BCS or Playoff, or Both?

13 Jun

Welcome back to The Sports Ace, where the Stanley Cup forever reigns as the greatest prize in sports.  Seeing it always gives us chills.

Quick update: a little while ago I wrote about the University of North Dakota and its nickname controversy.  Just yesterday ND voters elected to drop the nickname, in the latest sign that reason is winning out over passion.  This quote from Tim O’Keefe, EVP and CEO of the UND Alumni Association and Foundation, says it all: “The price of keeping the name is simply too high.”  Exactly.  I know it’s painful, North Dakotans, but you’ve done the right thing.

What a 2011 playoff might have looked like (photo credit:

Meanwhile, as we speak, big shots from the major college sports conferences are in meetings in Chicago to debate the future of the BCS and whether or not to initiate a playoff for college football.  My thoughts?

This blog has long been a proponent of a playoff, and that hasn’t changed.  I think it’s ludicrous that the national championship isn’t decided on the field, like it is at just about every other level of every kind of sport.  Done right, such a set-up leaves an undisputed champion – and a ton of revenue and buzz, a la the NCAA basketball tournament.  Personally, I’d support a four, six or eight-team seeded tournament, with all games at neutral sites.  Select the teams with a selection committee, like in basketball, and let the chips fall where they may.  This is what is needed for the game…a pure process where biases, conflicts of interest and the like are as far removed as possible.

That said, as a former band member/letterwinner at the Big Ten’s University of Minnesota, I’m admittedly a bit of a purist.  The Rose Bowl is part of our DNA in this part of the world, and ever since birth I’ve been looking forward to the day that I could follow my team to Pasadena for a Rose Bowl.  I didn’t have the honor during my years wearing the maroon and gold, although we got close.  And in many ways, I’d rather see the Gophers play once in the Rose Bowl than two or three times in a college football playoff – it’s about the experience of it all.  Yet I understand that if/when changes are made, said experience will fundamentally and forever change.  I get it, and I think it’s necessary for the greater good, but I’ll still hold out hope that the Gophers are playing a title game someday…for the Roses.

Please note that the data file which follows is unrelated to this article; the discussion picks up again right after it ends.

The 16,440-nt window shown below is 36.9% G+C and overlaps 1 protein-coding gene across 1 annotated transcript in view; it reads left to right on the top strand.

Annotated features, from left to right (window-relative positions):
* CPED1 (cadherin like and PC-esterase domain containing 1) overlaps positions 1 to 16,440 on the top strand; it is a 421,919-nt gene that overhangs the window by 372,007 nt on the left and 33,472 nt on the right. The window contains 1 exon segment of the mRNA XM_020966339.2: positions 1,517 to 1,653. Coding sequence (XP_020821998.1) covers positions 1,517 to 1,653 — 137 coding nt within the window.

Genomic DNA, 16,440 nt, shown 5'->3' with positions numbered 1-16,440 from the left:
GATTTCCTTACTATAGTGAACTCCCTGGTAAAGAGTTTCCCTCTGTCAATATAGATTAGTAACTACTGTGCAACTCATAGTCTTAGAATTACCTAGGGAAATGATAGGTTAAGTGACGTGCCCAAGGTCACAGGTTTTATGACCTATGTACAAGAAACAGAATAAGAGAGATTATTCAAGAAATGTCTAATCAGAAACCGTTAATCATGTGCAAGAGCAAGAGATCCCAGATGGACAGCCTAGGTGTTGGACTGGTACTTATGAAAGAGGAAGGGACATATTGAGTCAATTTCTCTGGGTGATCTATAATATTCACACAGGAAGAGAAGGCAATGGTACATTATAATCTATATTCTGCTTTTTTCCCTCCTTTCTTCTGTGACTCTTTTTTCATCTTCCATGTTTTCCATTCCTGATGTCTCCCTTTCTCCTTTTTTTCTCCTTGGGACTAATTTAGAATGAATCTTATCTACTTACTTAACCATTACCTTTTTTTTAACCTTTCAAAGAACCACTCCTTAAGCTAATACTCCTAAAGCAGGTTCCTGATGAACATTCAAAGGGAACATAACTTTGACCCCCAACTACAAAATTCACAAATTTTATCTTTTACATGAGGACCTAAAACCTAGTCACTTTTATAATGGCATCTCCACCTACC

That’s all for now.  I’m out like the Boston Celtics.

Anatomy of a Nickname – and a Fan Base

9 Feb

Welcome back to The Sports Ace, where it’s always Rivalry Week.

Credit: Sports Flags and Pennants

Can anyone guess the most intense battle over a sports team nickname in recent memory?  Syracuse University?  Nope.  University of Illinois?  Think again.  Take a trip to Grand Forks instead, the epicenter of the debate over whether or not the University of North Dakota (UND) and its athletic teams can keep calling themselves the Fighting Sioux.

The arguments on both sides are no different than we’ve seen in other name-questioning cases around the nation.  In the “pro-change” camp, the name is offensive, disrespectful and even derogatory; in the “anti-change” category are those who value the logo, the tradition, etc.

What makes the UND situation so different from all the others, however, is the passion the resistance has fought with.  This battle has raged – no lie – since 2009, and it got new life yesterday with UND’s decision to go ahead and just keep the name and logo.  This, despite the NCAA’s standing ban on UND hosting any sanctioned regional/national events, UND’s conference threatening expulsion and more.  Yes, that’s all true.

It’s no shock that supporters of great brands are intensely loyal.  Look at Coca-Cola, or Skittles, or any major Detroit automaker…whether in business or sports, brands create experiences, feelings and identities that encapsulate us.  Over a very long time, the UND logo and nickname has become an identity for Grand Forks residents and ardent UND fans – in many ways, it IS who they are.  Syracuse?  It’s a city of 145,000, with 3-4x that amount in its immediate area, a dynamic economy and Buffalo, Rochester and even NYC within a few hours.  Champaign-Urbana, Illinois?  A smaller city and total college town, but still 200,000 people give or take in the area and definite ties to Chicago, Indianapolis and St. Louis.  Grand Forks?  A population of roughly 67,000, and definitely the most isolated of the three.  Quite simply, there’s less in Grand Forks, and accordingly there are fewer things that residents naturally have to identify with, support, get behind and endorse.  This means their affinity for the local institutions/brands they do have – aka UND – is often stronger.  Conversely, this means it’s harder for them to disassociate from those entities, or make a simple switch to new ones.

I’m not here to say whether the school should keep their name or not.  I’m not ripping Grand Forks for being a smaller, more isolated city either…far from it.  All I’m saying is that the long history of the Fighting Sioux nickname and the unique geography of North Dakota have contributed to a particularly strong and passionate UND brand and identity.  While other institutions have found ways to adjust and move on, UND supporters have resisted hard, proving they can’t live without the nickname – or won’t it give up without one helluva fight.  It just reinforces how strong a brand can be, and how valuable significant/shared experiences can be to an institution.

But they can’t have their cake and eat it too – if they keep their name, and the rest of the college sports world moves on without them, they’ll have to adapt and assimilate or risk fading out of the picture.  That of course would be far more damaging to UND and the region than a name change, especially now when athletic programs as a whole are generally on the rise.

That’s all for now.  I’m out like Carmelo Anthony.